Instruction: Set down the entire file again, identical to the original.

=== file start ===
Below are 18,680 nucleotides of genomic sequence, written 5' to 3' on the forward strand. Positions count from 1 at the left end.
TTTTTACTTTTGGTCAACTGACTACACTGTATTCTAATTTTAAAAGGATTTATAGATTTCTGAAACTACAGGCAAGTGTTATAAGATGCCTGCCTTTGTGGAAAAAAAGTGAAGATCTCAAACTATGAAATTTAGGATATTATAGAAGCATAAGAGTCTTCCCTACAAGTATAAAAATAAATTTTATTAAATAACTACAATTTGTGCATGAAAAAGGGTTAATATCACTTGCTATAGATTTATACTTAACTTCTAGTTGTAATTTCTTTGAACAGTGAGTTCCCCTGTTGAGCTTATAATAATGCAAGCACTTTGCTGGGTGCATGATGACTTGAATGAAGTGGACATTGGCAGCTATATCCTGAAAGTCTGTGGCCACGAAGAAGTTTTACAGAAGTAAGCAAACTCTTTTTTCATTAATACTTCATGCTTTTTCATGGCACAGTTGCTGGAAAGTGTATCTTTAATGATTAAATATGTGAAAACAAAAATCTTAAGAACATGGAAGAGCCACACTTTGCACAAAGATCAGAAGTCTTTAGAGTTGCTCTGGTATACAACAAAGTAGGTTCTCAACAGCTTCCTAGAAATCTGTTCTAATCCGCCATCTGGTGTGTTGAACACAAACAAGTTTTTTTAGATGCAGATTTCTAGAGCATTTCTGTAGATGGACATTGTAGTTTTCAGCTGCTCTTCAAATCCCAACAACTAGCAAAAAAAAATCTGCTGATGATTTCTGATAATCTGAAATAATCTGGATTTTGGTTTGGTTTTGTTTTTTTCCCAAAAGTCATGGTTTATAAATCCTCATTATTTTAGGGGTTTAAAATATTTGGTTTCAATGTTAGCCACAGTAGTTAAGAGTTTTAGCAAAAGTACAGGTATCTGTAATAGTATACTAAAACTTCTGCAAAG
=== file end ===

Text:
Below are 18,680 nucleotides of genomic sequence, written 5' to 3' on the forward strand. Positions count from 1 at the left end.
TTTTTACTTTTGGTCAACTGACTACACTGTATTCTAATTTTAAAAGGATTTATAGATTTCTGAAACTACAGGCAAGTGTTATAAGATGCCTGCCTTTGTGGAAAAAAAGTGAAGATCTCAAACTATGAAATTTAGGATATTATAGAAGCATAAGAGTCTTCCCTACAAGTATAAAAATAAATTTTATTAAATAACTACAATTTGTGCATGAAAAAGGGTTAATATCACTTGCTATAGATTTATACTTAACTTCTAGTTGTAATTTCTTTGAACAGTGAGTTCCCCTGTTGAGCTTATAATAATGCAAGCACTTTGCTGGGTGCATGATGACTTGAATGAAGTGGACATTGGCAGCTATATCCTGAAAGTCTGTGGCCACGAAGAAGTTTTACAGAAGTAAGCAAACTCTTTTTTCATTAATACTTCATGCTTTTTCATGGCACAGTTGCTGGAAAGTGTATCTTTAATGATTAAATATGTGAAAACAAAAATCTTAAGAACATGGAAGAGCCACACTTTGCACAAAGATCAGAAGTCTTTAGAGTTGCTCTGGTATACAACAAAGTAGGTTCTCAACAGCTTCCTAGAAATCTGTTCTAATCCGCCATCTGGTGTGTTGAACACAAACAAGTTTTTTTAGATGCAGATTTCTAGAGCATTTCTGTAGATGGACATTGTAGTTTTCAGCTGCTCTTCAAATCCCAACAACTAGCAAAAAAAAATCTGCTGATGATTTCTGATAATCTGAAATAATCTGGATTTTGGTTTGGTTTTGTTTTTTTCCCAAAAGTCATGGTTTATAAATCCTCATTATTTTAGGGGTTTAAAATATTTGGTTTCAATGTTAGCCACAGTAGTTAAGAGTTTTAGCAAAAGTACAGGTATCTGTAATAGTATACTAAAACTTCTGCAAAG